When Stephen Williamson, my mountain-bike guide with Active Knowledge Bicycling in Albuquerque, found out where I was from, his concern was this: Albuquerque is a mile above sea level. Continue up the Sandia foothills, and that’s some pretty thin air. While I never felt a shortness of breath from the high altitude, I did feel a scary adrenaline rush from rocketing down the rocky mountainside — and that was on the “beginner” paths.

Famished, I stopped at El Pinto restaurant, known for its flame-roasted chiles. The Wall Street Journal dubbed El Pinto’s nachos among the best in the nation. Owned by the grandsons of the original founder, they still use their grandmother’s salsa recipe. Many love her recipe, and I found out…

Texan George Bush eats New Mexican salsa.
El Pinto’s salsas, available online, were a favorite of President George W. Bush, who requested they be available on Air Force One. I, too, like to fly with a belly full of El Pinto salsa, only I flew in a two-man plane with no engine, known as a glider. Sundance Aviation owner Rick Kohler took me on an adventurous 20-minute ride over the desert, warning me to look into the horizon to avoid motion sickness.

I went from the glider flying to jeep riding, touring an area about 30 minutes outside of Albuquerque with Roch Hart, owner of New Mexico Jeep Tours. Hart took me into the San Felipe Desert, where I saw dramatic rock formations carved by Ice Age glaciers, but I also noticed…

San Felipe is filled with broken pottery.
Pueblo Indian tribes, known for their handcrafted pottery, have lived in this area for centuries, and artifacts from the past, dating back 1,300 years, remain. On my ride, Hart showed me fragments of fossilized seashells — remnants, say scientists, of a time some 80 million years ago when an ocean split North America. As we moved on, we came upon turn-of-the-20th-century ghost towns — some still with running water and electricity — abandoned after a promised railroad was never built.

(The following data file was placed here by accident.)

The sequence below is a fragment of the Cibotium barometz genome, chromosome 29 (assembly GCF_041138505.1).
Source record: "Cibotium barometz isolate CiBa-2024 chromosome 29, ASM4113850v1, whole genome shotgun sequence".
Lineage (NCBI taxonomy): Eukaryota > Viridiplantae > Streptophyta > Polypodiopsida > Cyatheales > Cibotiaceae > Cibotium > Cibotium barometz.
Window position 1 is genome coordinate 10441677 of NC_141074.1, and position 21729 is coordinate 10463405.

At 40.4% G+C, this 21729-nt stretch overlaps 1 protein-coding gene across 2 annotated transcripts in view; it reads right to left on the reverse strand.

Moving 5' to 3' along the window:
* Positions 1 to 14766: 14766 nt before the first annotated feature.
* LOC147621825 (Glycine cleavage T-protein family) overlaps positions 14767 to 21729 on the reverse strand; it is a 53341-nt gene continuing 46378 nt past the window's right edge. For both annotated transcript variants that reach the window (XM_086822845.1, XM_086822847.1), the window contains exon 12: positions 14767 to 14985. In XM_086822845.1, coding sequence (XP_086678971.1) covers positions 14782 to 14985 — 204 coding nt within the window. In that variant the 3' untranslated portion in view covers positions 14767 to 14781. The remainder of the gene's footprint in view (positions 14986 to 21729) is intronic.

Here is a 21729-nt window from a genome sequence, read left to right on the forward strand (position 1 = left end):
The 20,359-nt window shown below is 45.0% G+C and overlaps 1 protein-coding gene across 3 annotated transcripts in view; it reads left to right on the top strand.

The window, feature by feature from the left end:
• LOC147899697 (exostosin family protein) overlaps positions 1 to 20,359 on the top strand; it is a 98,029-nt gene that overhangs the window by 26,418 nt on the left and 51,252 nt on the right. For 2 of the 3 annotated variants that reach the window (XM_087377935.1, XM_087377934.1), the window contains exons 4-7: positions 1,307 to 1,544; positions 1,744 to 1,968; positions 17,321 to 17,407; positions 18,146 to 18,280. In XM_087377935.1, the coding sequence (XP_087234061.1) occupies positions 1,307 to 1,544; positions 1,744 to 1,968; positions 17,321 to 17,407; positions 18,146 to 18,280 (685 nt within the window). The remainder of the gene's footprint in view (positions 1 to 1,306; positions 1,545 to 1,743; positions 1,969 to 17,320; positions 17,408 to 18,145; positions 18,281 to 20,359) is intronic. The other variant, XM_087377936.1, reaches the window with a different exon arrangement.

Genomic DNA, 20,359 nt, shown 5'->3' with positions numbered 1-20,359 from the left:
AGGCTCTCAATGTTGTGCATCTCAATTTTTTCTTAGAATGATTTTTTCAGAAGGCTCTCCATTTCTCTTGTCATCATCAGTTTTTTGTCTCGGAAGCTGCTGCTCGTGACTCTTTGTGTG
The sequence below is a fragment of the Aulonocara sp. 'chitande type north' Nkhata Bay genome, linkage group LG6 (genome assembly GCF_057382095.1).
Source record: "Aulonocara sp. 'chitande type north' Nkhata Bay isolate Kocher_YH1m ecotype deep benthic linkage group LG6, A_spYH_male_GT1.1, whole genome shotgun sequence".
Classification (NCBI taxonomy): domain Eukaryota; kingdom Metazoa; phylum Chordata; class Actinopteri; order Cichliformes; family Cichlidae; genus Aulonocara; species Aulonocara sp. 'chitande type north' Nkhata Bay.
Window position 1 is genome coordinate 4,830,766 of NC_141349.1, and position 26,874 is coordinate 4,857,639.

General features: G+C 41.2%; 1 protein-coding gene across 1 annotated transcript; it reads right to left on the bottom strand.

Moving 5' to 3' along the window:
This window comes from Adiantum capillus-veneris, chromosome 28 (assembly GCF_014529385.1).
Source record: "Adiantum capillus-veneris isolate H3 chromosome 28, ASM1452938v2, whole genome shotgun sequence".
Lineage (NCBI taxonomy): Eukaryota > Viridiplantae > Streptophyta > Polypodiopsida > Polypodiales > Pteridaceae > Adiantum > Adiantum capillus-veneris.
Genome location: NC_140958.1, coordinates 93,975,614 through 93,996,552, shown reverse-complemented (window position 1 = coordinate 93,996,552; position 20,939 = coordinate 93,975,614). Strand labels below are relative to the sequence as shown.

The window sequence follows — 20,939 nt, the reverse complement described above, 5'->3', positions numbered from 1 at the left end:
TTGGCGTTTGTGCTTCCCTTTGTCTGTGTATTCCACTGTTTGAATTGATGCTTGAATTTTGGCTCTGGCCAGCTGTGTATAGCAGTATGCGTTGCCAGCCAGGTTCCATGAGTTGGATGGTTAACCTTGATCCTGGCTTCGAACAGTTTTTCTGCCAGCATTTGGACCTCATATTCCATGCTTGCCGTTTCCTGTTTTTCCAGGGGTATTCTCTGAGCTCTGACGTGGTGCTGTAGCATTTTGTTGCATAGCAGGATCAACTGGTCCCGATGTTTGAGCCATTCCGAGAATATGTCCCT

By the dusty tour’s end, I was ready for a cold beer in Albuquerque’s trendy Nob Hill district — a mile-long stretch of bars, boutiques, art galleries, and restaurants in a neighborhood that sprung up in 1937, along the original Route 66. This is where I learned…

Beer and ballroom dancing make a great combination.
Kelly’s Brew Pub has a remarkable beer menu — from a dark, oatmeal beer to a batch you brew yourself. As I drank, I watched ballroom dancers, who gather every other Sunday on the dance floor of the brewpub, which occupies a landmark — the Jones Motor Company, built in 1939 as one of the city’s first modern gas stations to service westbound motorists traveling on Route 66.

After dinner, I took in a minor-league baseball game at Isotopes Park, home of the Albuquerque Isotopes. The stadium, renovated in 2003, has a clever 1950s futuristic-retro look that reflects its fun team and fans — a perfect reflection of the city.

When You Go:
•  El Pinto Restaurant – (505) 898-1771-
•  Kelly’s Brew Pub – (505) 262-2739 –
•  New Mexico Jeep Tours – (505) 252-0112 –
•  Rainbow Ryders Hot Air Balloon Co. Inc. – (800) 725-2477 –
•  Sandia Peak Tramway – (505) 856-7325 –
•  Sundance Aviation Inc. – (505) 832-2222 –